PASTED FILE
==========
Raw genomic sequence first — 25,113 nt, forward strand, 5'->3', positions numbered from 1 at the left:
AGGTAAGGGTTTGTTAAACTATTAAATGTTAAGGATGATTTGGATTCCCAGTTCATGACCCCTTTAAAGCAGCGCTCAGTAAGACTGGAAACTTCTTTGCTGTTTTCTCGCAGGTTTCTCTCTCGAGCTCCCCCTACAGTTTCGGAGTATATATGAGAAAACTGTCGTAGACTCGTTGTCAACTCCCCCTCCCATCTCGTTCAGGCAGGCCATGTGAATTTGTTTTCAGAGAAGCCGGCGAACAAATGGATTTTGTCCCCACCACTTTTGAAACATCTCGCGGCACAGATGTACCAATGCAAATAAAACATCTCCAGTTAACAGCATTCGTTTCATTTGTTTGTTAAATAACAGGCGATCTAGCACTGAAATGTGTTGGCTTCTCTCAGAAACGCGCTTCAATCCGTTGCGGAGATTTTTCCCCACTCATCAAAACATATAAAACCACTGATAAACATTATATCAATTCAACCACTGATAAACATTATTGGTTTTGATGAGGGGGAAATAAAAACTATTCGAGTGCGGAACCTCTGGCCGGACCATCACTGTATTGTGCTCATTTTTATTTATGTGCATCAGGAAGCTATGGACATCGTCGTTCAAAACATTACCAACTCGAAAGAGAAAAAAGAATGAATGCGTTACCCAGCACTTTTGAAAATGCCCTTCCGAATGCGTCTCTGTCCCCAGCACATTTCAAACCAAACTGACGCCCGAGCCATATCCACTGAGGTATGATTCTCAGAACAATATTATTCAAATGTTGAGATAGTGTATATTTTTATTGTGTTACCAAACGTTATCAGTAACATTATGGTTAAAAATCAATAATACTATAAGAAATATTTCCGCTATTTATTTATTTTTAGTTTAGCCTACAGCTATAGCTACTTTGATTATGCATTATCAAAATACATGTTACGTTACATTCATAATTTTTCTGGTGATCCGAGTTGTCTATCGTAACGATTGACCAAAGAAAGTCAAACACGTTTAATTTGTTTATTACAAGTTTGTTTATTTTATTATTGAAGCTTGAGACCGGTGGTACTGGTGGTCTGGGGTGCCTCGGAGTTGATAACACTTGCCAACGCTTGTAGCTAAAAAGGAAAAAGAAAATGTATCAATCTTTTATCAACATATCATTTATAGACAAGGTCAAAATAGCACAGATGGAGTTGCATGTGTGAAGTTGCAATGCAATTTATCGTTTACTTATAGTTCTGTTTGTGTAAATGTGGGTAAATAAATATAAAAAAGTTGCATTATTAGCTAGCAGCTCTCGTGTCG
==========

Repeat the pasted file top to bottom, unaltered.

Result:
Raw genomic sequence first — 25,113 nt, forward strand, 5'->3', positions numbered from 1 at the left:
AGGTAAGGGTTTGTTAAACTATTAAATGTTAAGGATGATTTGGATTCCCAGTTCATGACCCCTTTAAAGCAGCGCTCAGTAAGACTGGAAACTTCTTTGCTGTTTTCTCGCAGGTTTCTCTCTCGAGCTCCCCCTACAGTTTCGGAGTATATATGAGAAAACTGTCGTAGACTCGTTGTCAACTCCCCCTCCCATCTCGTTCAGGCAGGCCATGTGAATTTGTTTTCAGAGAAGCCGGCGAACAAATGGATTTTGTCCCCACCACTTTTGAAACATCTCGCGGCACAGATGTACCAATGCAAATAAAACATCTCCAGTTAACAGCATTCGTTTCATTTGTTTGTTAAATAACAGGCGATCTAGCACTGAAATGTGTTGGCTTCTCTCAGAAACGCGCTTCAATCCGTTGCGGAGATTTTTCCCCACTCATCAAAACATATAAAACCACTGATAAACATTATATCAATTCAACCACTGATAAACATTATTGGTTTTGATGAGGGGGAAATAAAAACTATTCGAGTGCGGAACCTCTGGCCGGACCATCACTGTATTGTGCTCATTTTTATTTATGTGCATCAGGAAGCTATGGACATCGTCGTTCAAAACATTACCAACTCGAAAGAGAAAAAAGAATGAATGCGTTACCCAGCACTTTTGAAAATGCCCTTCCGAATGCGTCTCTGTCCCCAGCACATTTCAAACCAAACTGACGCCCGAGCCATATCCACTGAGGTATGATTCTCAGAACAATATTATTCAAATGTTGAGATAGTGTATATTTTTATTGTGTTACCAAACGTTATCAGTAACATTATGGTTAAAAATCAATAATACTATAAGAAATATTTCCGCTATTTATTTATTTTTAGTTTAGCCTACAGCTATAGCTACTTTGATTATGCATTATCAAAATACATGTTACGTTACATTCATAATTTTTCTGGTGATCCGAGTTGTCTATCGTAACGATTGACCAAAGAAAGTCAAACACGTTTAATTTGTTTATTACAAGTTTGTTTATTTTATTATTGAAGCTTGAGACCGGTGGTACTGGTGGTCTGGGGTGCCTCGGAGTTGATAACACTTGCCAACGCTTGTAGCTAAAAAGGAAAAAGAAAATGTATCAATCTTTTATCAACATATCATTTATAGACAAGGTCAAAATAGCACAGATGGAGTTGCATGTGTGAAGTTGCAATGCAATTTATCGTTTACTTATAGTTCTGTTTGTGTAAATGTGGGTAAATAAATATAAAAAAGTTGCATTATTAGCTAGCAGCTCTCGTGTCG